Before the pandemic, clinicians prescribing controlled substances over state lines had to have a license in each state where they prescribed telehealth controlled substances. This prohibition has roots in The Ryan Haight Act, which has prohibited health care providers from prescribing controlled substances over state lines since 2009. Ever since, the Ryan Haight Online Pharmacy Consumer Protection Act of 2008 has included prescribing drugs for medication-assisted treatment, such as buprenorphine—without at least one in-person examination of the patient by the prescriber. See TBHI’s article Telehealth Opioids, and Ryan Haight Act Update for more information.
In response to the pandemic and following the Public Health Emergency (PHE) declaration, legislators relaxed many telehealth regulations. The new flexible approach to telehealth and telemedicine legal issues meant that practitioners with a Drug Enforcement (DEA) license now had the legal authority to prescribe controlled substances across state lines. Furthermore, until the end of the PHE, practitioners will generally be allowed to prescribe Schedule II to V telehealth controlled substances without consulting the client in person.
Prescribing Controlled Substances Across State Lines
With the end of the official PHE in sight, Congress has taken steps to extend some of the current legal flexibilities, but this may not come soon enough or extend to all states. Prescribing controlled substances across state lines remains one of the most hotly contended telemedicine legal issues, but an official response is still lacking. Recently reported abuse of telehealth controlled substances, including the excessive online prescription of the ADHD drug, Adderall, may sway legislators’ decisions in some states. See TBHI’s recent article Online Adderall Prescriptions – Taking Action Against the Substance abuse for more information.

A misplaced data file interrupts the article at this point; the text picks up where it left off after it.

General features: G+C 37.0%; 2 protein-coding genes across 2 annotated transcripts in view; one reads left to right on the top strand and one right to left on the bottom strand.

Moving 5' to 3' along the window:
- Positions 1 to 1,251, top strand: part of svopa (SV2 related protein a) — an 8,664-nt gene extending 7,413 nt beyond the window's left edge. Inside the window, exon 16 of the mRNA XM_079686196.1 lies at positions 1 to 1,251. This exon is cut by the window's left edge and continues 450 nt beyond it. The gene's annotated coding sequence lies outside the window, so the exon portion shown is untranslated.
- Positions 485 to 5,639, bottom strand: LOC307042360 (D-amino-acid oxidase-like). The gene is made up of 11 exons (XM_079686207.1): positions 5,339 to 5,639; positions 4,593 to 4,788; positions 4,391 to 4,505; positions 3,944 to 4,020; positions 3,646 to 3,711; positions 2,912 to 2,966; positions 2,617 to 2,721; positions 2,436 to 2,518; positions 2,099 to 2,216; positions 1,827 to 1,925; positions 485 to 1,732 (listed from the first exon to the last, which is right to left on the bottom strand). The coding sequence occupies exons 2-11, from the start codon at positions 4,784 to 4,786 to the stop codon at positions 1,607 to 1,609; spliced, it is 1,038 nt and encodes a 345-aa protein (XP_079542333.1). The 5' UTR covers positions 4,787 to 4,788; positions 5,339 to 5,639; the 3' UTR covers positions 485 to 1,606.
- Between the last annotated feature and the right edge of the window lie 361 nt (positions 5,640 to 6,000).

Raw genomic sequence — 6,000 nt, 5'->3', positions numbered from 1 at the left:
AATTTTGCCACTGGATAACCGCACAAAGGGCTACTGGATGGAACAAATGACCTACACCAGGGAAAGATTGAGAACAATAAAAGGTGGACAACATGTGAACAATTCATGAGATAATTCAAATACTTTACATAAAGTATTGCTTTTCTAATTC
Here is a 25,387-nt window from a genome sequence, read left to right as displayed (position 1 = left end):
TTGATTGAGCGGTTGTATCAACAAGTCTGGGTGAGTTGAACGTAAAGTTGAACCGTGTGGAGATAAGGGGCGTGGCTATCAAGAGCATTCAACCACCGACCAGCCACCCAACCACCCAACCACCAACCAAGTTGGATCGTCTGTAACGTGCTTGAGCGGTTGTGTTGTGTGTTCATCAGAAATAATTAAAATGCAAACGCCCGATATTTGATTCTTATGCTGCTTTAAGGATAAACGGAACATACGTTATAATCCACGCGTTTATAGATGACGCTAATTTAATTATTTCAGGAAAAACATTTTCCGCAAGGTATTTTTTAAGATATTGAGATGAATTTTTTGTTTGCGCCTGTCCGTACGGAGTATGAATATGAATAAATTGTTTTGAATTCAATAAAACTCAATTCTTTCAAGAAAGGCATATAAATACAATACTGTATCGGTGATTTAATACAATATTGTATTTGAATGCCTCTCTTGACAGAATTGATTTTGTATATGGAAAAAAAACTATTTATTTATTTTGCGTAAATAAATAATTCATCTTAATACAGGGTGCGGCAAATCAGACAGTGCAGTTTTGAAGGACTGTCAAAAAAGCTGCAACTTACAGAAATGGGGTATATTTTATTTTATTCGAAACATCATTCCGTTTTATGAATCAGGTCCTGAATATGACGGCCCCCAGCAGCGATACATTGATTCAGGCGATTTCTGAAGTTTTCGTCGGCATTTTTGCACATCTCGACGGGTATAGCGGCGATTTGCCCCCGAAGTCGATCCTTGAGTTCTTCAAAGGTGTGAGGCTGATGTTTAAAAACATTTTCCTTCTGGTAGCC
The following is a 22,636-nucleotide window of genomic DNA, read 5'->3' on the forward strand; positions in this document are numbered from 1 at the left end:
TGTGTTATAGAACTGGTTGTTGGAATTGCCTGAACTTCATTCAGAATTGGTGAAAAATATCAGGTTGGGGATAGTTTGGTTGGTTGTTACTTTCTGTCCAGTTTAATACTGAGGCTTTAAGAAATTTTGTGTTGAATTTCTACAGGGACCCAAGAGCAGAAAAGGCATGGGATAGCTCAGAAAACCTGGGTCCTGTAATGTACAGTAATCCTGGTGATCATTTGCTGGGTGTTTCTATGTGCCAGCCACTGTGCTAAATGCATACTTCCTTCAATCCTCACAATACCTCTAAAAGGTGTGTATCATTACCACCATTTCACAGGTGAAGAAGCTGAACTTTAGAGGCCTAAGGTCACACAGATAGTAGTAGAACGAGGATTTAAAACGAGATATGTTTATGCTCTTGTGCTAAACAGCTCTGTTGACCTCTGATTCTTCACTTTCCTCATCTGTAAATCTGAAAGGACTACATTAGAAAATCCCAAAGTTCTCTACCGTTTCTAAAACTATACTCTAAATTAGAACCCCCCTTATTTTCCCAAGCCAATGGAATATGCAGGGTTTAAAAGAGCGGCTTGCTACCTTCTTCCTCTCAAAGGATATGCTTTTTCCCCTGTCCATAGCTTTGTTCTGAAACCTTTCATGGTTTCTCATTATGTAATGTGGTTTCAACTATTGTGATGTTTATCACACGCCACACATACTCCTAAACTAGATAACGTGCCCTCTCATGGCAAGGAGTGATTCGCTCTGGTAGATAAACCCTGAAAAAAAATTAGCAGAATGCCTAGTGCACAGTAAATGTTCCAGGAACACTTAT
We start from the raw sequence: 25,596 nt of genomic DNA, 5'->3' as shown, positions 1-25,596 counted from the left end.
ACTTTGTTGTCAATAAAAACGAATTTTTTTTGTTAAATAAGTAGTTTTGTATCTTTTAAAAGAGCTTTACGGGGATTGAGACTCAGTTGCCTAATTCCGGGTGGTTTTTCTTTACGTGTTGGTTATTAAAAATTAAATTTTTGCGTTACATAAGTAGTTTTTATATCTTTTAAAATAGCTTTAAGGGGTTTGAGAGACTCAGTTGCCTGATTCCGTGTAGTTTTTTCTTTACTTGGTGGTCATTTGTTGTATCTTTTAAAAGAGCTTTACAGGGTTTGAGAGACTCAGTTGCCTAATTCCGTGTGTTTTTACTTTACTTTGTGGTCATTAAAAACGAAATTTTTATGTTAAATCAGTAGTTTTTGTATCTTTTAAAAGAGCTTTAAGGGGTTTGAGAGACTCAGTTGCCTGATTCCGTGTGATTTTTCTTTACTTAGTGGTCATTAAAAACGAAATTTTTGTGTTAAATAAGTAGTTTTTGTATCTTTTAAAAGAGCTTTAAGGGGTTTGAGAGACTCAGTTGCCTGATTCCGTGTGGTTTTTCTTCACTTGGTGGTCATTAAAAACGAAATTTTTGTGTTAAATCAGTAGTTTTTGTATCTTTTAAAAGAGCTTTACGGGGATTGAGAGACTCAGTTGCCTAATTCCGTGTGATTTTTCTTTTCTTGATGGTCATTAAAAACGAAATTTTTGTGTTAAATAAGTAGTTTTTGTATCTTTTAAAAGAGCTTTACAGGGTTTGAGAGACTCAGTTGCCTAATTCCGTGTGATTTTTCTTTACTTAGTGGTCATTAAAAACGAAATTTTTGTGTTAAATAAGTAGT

The American Telemedicine Association has been working with the American Psychiatric Association as well as 69 other organizations to urge Congress to address the prohibition by allowing properly credentialed professionals to practice telehealth over state lines, including their legal ability to offer telehealth controlled substances. If the current restrictions are not lifted, practitioners will not be allowed to prescribe controlled substances across state lines unless they first meet the patient in person for a consultation. Restrictions for repeat prescriptions will also apply.
End of the PHE & Varying Telehealth Waiver Expirations
Practitioners prescribing controlled substances across state lines have expressed the difficulty of keeping up with changing state laws in an environment where some states have stringent requirements regarding telemedicine legal issues and others do not. The Department of Health and Human Services (HHS) has extended the PHE for 90 days every quarter since the pandemic started. The current 90-day period ends on July 15, 2022, which may get extended again due to recent COVID surges throughout the country. The Consolidated Appropriations Act of 2022 extends the telehealth waivers for 150 days after the PHE expires.
Still, some states, like Florida, have not extended the PHE, meaning many waivers will disappear. As more states follow the lead of those already dropping the state of emergency so, practitioners operating across state lines could face telehealth and telemedicine legal issues. They will have to keep abreast of these legal issues in every state where they prescribe telehealth-controlled substances to avoid breaking the law.
Other Telehealth and Telemedicine Legal Issues
Below is a quick summary of the telemedicine legal issues to consider before offering healthcare or prescribing controlled substances across state lines.
Examine the following to ensure that you are adequately licensed to operate in a particular state
- Which healthcare providers can operate over state lines without a state license?
- Are they licensed to prescribe controlled substances across state lines?
- If supervised, are they supervised according to state regulations?
When it comes to telehealth consultations, providers may want to consider;
- What will the telehealth visits involve? Could a licensed board consider the service a telemedical visit rather than a consultation? Are the differences clearly understood and documented?
- Do planned consultations meet the requirements of state and federal telehealth legislation?
- How are private payor and Medicaid standards applied?
- Does state legislation for prescribing telehealth-controlled substances apply?
Preparing for the Telehealth Waiver Expiration Date
Given the continued uncertainty about the expiration of the PHE or whether Congress will pass laws making some of the telehealth and telemedicine legal issues more flexible. Either way, providers working over state lines must comply with state and federal law.